In conjunction with Figure 6, a synchronous variation can be found between the vacuum degree and the air entrainment. This phenomenon can be explained by the following equation which indicates that for the determined parameters, the air entrainment increases with the vacuum degree in the suction chamber [22]:where is the throat diameter; is the diameter of air suction hole; is air density, kg/m3; and denote the atmospheric pressure and air pressure, respectively, at the throat inlet, MPa; μ1 and μ2 denote the local resistance coefficient at the inlet and outlet of the suction hole, respectively; k is the kinetic energy correction coefficient of the throat section.

3.5. Field Application

With adoption of the parameters mentioned above, this foam generator with air self-suction can have good foam-production ability and high dust-suppression efficiency in field applications and have been utilized in several coal mines in the Huaibei mining area such as Zhuxianzhuang Coal Mine [22, 23].

4. Conclusions

The air entrainment performance of the foam generator presented in this paper was shown to be significantly affected by the ratio of the throat-nozzle distance to the mixing throat length (Rtd), the length-diameter ratio of the mixing throat (Rld), and the contraction angle of the suction chamber (α). The following conclusions are presented.(1)The foam generator’s air entrainment reaches a peak when the Rtd is 1/3 and 2/3. The minimum and maximum values for air entrainment are obtained when Rtd is 1/18 and 2/3, respectively. With the optimal value of Rtd at 2/3 in this paper, the optimal throat-nozzle distance is 12 mm when the throat length is 18 mm.(2)Raising the length-diameter ratio, Rld, increases the amount of air suction initially but this begins to decrease after surpassing a certain value. The maximum and minimum values of air entrainment are obtained when Rld is 20 and 35, respectively. Hence, the optimal value of Rld is 20, with the optimal throat length at 360 mm, when the diameter of throat is 18 mm.(3)As the contraction angle of the suction chamber (α) increases from 3° to 60°, the air entrainment shows a trend of increasing initially and subsequently decreasing after surpassing a specific value. A peak value is obtained when α is 5° and this falls significantly when α is 60°. Thus, the optimal value of α for the device is 5°.(4)The optimum parameters have a corresponding larger vacuum degree. Thus, there is a positive relationship between the vacuum degree and the air entrainment.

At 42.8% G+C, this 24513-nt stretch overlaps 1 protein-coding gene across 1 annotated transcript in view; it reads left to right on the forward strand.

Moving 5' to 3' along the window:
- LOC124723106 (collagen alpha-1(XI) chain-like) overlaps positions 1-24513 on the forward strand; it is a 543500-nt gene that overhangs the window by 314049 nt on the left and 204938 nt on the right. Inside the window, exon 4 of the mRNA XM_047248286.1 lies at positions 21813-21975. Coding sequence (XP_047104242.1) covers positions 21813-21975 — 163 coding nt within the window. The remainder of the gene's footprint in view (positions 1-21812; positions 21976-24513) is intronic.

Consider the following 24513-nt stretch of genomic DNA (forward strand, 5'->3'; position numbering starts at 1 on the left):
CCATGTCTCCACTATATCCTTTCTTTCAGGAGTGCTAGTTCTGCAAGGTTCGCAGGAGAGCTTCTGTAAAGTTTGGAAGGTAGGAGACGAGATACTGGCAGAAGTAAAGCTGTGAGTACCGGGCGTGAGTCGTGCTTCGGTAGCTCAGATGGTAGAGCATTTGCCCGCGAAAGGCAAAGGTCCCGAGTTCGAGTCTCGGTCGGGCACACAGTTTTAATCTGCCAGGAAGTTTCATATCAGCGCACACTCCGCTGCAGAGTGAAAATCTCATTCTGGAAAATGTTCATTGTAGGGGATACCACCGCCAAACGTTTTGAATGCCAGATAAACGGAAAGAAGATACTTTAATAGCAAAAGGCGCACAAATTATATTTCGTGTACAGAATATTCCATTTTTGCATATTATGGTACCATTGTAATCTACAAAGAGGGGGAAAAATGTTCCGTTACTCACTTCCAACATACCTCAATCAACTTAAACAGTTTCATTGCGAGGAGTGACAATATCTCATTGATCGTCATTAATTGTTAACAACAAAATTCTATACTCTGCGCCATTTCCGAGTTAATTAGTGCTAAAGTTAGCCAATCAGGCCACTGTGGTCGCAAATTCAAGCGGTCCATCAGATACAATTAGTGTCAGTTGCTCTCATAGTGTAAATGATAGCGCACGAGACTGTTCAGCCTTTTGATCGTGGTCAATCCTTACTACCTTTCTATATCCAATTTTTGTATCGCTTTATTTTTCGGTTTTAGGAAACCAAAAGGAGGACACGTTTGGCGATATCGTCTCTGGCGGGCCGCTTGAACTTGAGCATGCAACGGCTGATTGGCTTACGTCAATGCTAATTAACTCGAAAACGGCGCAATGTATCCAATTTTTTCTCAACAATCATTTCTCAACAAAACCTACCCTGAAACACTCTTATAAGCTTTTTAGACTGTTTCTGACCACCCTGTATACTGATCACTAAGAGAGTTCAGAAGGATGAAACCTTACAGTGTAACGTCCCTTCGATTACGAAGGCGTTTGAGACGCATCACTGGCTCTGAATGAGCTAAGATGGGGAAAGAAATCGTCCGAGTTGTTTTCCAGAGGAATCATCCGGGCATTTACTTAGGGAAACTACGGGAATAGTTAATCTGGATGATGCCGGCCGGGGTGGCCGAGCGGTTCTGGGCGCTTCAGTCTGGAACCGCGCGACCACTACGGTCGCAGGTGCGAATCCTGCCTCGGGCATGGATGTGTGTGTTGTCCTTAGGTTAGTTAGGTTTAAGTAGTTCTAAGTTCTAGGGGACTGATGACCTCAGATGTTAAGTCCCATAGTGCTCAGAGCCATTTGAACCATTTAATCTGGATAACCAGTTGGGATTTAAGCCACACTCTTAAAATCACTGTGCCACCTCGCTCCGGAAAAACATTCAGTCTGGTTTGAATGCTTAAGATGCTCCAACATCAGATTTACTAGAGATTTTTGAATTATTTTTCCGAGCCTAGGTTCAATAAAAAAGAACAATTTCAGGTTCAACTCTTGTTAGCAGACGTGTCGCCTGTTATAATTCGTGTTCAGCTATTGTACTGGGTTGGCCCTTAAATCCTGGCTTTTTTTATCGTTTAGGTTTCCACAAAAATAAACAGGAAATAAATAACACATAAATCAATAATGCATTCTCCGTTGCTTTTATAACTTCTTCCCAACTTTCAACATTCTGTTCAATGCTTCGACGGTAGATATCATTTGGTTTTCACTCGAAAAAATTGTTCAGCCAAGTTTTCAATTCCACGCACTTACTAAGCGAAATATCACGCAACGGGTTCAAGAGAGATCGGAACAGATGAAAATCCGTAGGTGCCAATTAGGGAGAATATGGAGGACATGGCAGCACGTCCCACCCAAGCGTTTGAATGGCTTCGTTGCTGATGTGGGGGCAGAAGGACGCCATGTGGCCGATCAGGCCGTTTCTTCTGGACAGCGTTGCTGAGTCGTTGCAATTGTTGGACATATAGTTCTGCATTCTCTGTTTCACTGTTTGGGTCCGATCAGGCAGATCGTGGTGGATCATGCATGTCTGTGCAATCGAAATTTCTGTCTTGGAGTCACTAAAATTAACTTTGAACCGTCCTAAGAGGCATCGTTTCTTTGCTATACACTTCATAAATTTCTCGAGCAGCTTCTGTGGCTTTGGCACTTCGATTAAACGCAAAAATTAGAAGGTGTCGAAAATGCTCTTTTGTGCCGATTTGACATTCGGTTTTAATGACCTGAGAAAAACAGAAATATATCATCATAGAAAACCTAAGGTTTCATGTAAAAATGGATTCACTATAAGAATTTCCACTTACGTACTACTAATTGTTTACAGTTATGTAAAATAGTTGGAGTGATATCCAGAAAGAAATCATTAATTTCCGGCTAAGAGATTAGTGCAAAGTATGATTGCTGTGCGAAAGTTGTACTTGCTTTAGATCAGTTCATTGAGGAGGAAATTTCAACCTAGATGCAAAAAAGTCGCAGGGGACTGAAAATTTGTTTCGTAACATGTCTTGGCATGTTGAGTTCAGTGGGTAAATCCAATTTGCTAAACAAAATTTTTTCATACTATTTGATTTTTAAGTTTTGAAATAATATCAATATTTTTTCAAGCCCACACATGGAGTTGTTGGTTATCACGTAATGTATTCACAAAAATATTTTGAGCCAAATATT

Data Availability

The data used to support the findings of this study are included within the article.

Conflicts of Interest

The authors declare that they have no conflicts of interest.

Acknowledgments

This work was supported by the China Postdoctoral Science Foundation funded project (2018T110574), the Independent Research Project of Sate Key Laboratory of Coal Resources and Safe Mining, CUMT (SKLCRSM19X004), and the Jiangsu Planned Projects for Postdoctoral Research Funds (1601234C).

References

  1. Q. Zhang, G. Zhou, X. Qian, M. Yuan, Y. Sun, and D. Wang, “Diffuse pollution characteristics of respirable dust in fully-mechanized mining face under various velocities based on CFD investigation,” Journal of Cleaner Production, vol. 184, pp. 239–250, 2018. View at: Publisher Site | Google Scholar
  2. P. Cai, W. Nie, D. Chen, S. Yang, and Z. Liu, “Effect of air flow rate on pollutant dispersion pattern of coal dust particles at fully mechanized mining face based on numerical simulation,” Fuel, vol. 239, pp. 623–635, 2019. View at: Publisher Site | Google Scholar
  3. V. Ebadat, “Dust explosion hazard assessment,” Journal of Loss Prevention in the Process Industries, vol. 23, no. 6, pp. 907–912, 2010. View at: Publisher Site | Google Scholar
  4. J. F. Hurley, J. Burns, L. Copland, J. Dodgson, and M. Jacobsen, “Coalworkers' simple pneumoconiosis and exposure to dust at 10 British coalmines,” British Journal of Industrial Medicine, vol. 39, no. 2, pp. 120–127, 1982. View at: Google Scholar